We are asked to accept this Child as our Lord and God humbly. The event of the appearance of the Lord wants to tell us that our God is the only, living, authentic God to whom nothing and no one can be compared. Our God is only one, and there is no other God besides Him. Our God rightly demands what is due to him: reverence, love, and gratitude because he is the beginning of all things and the end of all things. Our God is the “Alpha and the Omega.” God has manifested Himself as one God in three divine persons. God the Father as Creator, Jesus Christ, the Son of God, begotten and not made, as Redeemer and Savior. And God the Holy Spirit as the love that proceeds from the Father to the Son and from the Son to the Father. We don’t know where the wise men – the kings – from Bethlehem. We know nothing more about their life journeys. But we do know that our life does not end with death. Although we do not know the day or the hour of our death, we have revealed that judgment awaits us. We will be judged by the Son of God, to whom the Father has passed review because of his death and passion, by which he reconciled God to men. And by Jesus the Judge, we will be justly rewarded or punished. It follows, and Jesus has taught us in this, that the human soul, which the human body hides, is immortal. And the Church has been given the task of watching over the teachings of Jesus Christ. As the successor of Peter the Apostle, the Pope has the infallible duty to interpret, teach, and bind his own in matters of faith and morals. In the same way, the Church teaches that “the grace of God is necessary for salvation.”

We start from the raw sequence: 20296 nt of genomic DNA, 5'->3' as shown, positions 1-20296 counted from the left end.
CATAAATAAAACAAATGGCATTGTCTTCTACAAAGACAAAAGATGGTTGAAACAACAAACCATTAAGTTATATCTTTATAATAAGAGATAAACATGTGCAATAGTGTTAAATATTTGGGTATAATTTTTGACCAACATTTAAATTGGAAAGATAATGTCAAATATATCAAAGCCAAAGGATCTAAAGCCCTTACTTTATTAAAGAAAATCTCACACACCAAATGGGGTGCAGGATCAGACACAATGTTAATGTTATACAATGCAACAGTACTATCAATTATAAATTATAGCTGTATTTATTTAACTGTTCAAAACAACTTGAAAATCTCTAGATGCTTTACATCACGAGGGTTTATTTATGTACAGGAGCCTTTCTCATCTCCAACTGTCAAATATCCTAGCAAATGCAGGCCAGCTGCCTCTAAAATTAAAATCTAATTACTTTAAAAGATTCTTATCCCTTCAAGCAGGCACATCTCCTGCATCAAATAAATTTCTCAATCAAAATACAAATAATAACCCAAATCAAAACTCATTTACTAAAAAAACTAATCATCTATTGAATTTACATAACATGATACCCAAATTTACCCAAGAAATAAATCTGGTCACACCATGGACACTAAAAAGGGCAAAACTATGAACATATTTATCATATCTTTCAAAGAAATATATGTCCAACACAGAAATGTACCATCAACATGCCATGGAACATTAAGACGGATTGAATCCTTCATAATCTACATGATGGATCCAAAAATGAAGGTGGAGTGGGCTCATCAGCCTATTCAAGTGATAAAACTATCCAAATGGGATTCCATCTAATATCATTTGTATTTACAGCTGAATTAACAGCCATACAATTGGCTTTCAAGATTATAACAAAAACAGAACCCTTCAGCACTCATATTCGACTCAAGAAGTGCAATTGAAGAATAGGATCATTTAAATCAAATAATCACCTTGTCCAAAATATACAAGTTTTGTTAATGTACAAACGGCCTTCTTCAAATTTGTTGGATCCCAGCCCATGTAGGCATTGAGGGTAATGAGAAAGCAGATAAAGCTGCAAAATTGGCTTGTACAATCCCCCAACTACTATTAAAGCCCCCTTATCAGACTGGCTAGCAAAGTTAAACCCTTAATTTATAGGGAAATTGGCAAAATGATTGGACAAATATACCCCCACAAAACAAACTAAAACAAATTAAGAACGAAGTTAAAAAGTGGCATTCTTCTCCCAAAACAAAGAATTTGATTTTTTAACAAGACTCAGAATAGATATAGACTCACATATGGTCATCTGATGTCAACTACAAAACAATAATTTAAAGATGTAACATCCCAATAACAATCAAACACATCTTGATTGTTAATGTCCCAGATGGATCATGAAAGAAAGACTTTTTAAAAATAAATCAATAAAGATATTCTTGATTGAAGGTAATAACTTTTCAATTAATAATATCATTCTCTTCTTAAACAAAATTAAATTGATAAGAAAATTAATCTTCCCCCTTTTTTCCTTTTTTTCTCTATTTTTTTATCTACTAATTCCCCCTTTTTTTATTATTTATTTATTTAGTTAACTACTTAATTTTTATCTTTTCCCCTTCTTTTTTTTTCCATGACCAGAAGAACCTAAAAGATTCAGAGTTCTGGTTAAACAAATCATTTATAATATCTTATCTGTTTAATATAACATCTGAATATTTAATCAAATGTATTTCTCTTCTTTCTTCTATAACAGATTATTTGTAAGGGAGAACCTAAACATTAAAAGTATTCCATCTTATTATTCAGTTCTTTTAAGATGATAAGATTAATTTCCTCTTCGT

It is the duty and task of every man to know God, to love God, and to obey God’s commands. To these values, man is to be guided, adopt, and accept them as his own. Jesus, in the parable of the rich man and Lazarus, told who is entrusted and who is to obey to embrace eternal life. The same rights and duties are given to every man without distinction.
Today we also bring gifts to God. It is our own life. God does not want anything from us in a dictatorial way. He has given us a reason and free will. We recognize and can be convinced that “God is love” (1 Jn 4:16). God not only deserves our respect but rightly demands it of us.
The example of the wise men from the East also proves this. Gold, frankincense, and myrrh are equally a gift from God, which we return to Him marked by our love, faithfulness, and devotion. It would be our misfortune to hesitate with our duty, to delay it. The following example speaks to this as well:
A “shuffling” man is making his way to church, and he thinks thus, “I will not hurry. Why? After all, the bell ringing and the introduction have no meaning anyway; it’s not important at all, as the priests say.” – “Clink, clink,” he hears the bell ring, but he shuffles calmly on. A few minutes pass, he enters the church, but to his great surprise – the church is empty. He glances at his watch to see if, by any chance, it’s stopped. “No, but it’s been a good few minutes since it started. Mass should have started a long time ago,” the shuffling little man huffed to himself. He hears a voice, “Yes, Mass did indeed start five minutes ago. Jesus came at the beginning, forgave everyone’s sins at the beginning, and took them all to heaven with him.”
Do we treat Christ and our duties like a shuffling little man or wise men from the East? The true answer can help in many ways in our search for meaning and purpose in life: to discover God, find Him in ourselves, our brothers and sisters, and in signs or material things.
And this is what today’s feast of the Epiphany, or the event of the Adoration of the Magi, leads us to do.